Liv Ullmann -- The Norwegian goddess is honored not just once but three times at the MIFF. Sure to be the most touching is a Career Achievement Tribute (February 8 at Gusman) where the actress, director, and human rights champion will be on hand for an evening of clips and chat about her brilliant career. As a bonus, the festival is scheduling a special tribute screening of Ingmar Berman's 2003 Saraband, which will give local film buffs a rare chance to experience this devastating sequel to the epic Scenes from a Marriage reuniting Ullmann and Erland Josephson (February 8 at Gusman, after the tribute).
Ladies in Lavender (February 10 at Gusman) and The Edukators (February 8 and 12 at the Regal South Beach, February 10 at the Intracoastal) -- These two pictures from different countries have little in common except for that both star Daniel Bruehl, who charmed audiences at last year's festival with Goodbye Lenin and is now well on the way to international stardom. An entry in the World Cinema Competition, Hans Weintgartner's The Edukators is a fascinating glimpse at alienated youth in today's Berlin, observed with almost cruel clarity and boasting beautifully calibrated performances. In the tender Ladies in Lavender, beloved British actor Charles Dance changes hats and directs his first feature, with Bruehl as a young Jewish violinist fleeing the Nazis and finding shelter in the Cornwall seaside in 1936. Did I mention who takes him in? The formidable Dame Judi Dench and Dame Maggie Smith play the ladies in the title, their lives upset, their sexual desires rekindled, and their political consciousness (almost) raised by the handsome intruder in their midst.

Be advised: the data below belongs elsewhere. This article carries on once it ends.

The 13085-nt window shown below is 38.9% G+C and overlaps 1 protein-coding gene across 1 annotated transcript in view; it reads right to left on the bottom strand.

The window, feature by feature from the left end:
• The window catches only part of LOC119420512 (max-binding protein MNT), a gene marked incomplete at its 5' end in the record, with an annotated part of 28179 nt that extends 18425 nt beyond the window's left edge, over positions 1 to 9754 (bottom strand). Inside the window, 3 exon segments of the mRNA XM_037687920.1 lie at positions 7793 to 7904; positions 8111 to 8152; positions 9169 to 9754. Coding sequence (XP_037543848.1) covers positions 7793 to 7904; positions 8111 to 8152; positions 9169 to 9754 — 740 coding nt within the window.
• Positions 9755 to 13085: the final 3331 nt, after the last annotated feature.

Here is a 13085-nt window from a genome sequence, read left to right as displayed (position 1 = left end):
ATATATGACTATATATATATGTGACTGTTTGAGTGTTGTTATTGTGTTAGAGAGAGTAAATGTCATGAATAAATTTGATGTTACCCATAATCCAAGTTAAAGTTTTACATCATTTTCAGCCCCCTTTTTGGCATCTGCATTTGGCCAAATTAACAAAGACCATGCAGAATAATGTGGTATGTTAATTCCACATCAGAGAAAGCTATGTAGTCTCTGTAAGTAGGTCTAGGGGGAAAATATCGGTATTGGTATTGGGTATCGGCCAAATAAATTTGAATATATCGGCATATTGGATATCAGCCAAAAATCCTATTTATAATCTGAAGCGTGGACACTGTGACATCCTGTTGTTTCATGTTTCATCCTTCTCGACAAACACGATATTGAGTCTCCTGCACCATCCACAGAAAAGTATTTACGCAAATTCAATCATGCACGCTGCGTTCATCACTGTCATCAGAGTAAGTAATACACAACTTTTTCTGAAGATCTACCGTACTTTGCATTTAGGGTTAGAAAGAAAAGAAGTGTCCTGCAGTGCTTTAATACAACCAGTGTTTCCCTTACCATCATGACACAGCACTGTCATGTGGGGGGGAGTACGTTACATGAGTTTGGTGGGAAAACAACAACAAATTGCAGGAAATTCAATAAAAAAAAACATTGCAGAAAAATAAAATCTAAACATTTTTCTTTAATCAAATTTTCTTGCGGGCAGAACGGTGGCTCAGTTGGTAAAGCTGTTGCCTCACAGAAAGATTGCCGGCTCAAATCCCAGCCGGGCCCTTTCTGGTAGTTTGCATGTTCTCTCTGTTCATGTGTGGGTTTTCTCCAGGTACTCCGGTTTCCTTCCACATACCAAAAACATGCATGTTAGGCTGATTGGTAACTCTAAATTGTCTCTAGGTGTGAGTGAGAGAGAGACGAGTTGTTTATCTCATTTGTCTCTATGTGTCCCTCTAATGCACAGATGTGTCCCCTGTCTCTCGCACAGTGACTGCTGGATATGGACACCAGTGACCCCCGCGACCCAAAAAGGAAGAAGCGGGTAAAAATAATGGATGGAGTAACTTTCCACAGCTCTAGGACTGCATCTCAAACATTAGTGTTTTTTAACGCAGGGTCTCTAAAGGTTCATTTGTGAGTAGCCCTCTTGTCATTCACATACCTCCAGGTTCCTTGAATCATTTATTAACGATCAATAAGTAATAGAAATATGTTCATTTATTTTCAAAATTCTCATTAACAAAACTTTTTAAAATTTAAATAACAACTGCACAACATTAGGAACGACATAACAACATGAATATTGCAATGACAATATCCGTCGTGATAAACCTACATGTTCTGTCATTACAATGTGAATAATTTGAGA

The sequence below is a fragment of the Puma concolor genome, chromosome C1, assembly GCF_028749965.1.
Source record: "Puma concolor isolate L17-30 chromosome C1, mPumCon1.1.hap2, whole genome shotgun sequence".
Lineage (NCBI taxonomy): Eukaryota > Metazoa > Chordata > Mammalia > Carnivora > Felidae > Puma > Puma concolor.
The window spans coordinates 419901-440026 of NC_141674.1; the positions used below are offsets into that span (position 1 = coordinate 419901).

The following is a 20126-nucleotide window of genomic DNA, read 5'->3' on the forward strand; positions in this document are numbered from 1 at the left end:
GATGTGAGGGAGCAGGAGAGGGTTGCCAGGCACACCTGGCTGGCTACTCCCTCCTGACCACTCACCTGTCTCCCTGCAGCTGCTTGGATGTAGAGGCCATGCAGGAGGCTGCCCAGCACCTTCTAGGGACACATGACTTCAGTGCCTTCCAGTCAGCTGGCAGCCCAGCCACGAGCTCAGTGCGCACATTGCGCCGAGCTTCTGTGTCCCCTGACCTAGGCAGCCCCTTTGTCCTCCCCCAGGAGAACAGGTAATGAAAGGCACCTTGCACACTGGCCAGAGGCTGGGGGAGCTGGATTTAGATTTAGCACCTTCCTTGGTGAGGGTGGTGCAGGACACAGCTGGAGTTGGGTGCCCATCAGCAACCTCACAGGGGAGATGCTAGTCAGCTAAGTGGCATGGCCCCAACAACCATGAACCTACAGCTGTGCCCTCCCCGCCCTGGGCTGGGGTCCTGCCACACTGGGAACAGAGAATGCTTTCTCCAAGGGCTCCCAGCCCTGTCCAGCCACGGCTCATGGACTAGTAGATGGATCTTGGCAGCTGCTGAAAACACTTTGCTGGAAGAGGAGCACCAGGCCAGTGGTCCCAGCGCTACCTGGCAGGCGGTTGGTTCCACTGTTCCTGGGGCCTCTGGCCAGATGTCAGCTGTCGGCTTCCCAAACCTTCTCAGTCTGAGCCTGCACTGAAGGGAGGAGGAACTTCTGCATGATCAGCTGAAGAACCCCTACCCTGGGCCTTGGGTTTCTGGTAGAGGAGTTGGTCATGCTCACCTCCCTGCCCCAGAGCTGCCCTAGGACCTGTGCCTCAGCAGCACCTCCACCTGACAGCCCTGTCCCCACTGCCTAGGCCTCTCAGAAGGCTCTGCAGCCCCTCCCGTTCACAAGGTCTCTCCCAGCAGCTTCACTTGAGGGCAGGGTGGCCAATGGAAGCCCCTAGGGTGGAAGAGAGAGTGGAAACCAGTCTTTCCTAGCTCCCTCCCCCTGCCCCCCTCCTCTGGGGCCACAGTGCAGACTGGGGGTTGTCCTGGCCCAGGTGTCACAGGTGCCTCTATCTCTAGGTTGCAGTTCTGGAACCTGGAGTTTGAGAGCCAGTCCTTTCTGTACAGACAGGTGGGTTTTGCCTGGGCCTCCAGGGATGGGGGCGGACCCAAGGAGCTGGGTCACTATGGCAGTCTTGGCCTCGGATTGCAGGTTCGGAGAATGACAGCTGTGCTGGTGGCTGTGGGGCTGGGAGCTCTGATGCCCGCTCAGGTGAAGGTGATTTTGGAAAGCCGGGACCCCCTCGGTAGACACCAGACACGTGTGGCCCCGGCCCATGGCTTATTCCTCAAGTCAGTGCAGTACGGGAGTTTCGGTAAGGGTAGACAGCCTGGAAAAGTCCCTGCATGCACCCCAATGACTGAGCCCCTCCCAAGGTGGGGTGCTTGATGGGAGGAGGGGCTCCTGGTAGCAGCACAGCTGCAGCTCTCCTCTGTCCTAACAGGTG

Red Dust (February 6 at the Intracoastal; February 10 and 12 at the Regal South Beach). Hilary Swank hangs up her boxing gloves and dons a basic black dress to play a lawyer in Tom Hooper's feature debut, based on Gillian Slovo's murder thriller set against the unsettling backdrop of South Africa's Truth and Reconciliation Commission Tribunal.
Ibero-American Cinema Competition -- Perhaps the most daring feature of the MIFF, with a chance to discover and baker's dozen of first and second features by directors from Latin America, Spain, and Portugal. Live-in Maid, with Jorge Gaggero at the helm, brings together Norma Aleandro and Norma Argentina in a heartfelt tale of nostalgia, class confusion, and love in a brutally changing Buenos Aires climate. There are two saucy fantasies from Spain, Alicia's Names (February 7, 10, and 11 at the Regal South Beach), about an even more peculiar live-in maid, this one in a Spanish coastal town; and Body Confusion, a post-Almodóvar bit of madness that pays tribute to Woody Allen's The Purple Rose of Cairo while taking apart the pretensions of films and filmmakers. From Helena Solberg, who gave us the impossibly adorable Carmen Miranda: Bananas Is My Business, comes the new Diary of a Provincial Girl, her adaptation of a Brazilian classic novel.
Five Easy Pieces (February 10 at the Regal South Beach) may well be the big surprise among the festival's Classic Films Series, which also includes the cinemascope über-Western Bad Day at Black Rock by John Sturges (February 12 at Cosford) and Anthony Mann's Man of the West (February 13 at Cosford), both in Cinemascope. Can it really be 35 years since the world first saw a hot Jack Nicholson and a mad Karen Black in Bob Rafelson's unlikely American masterpiece?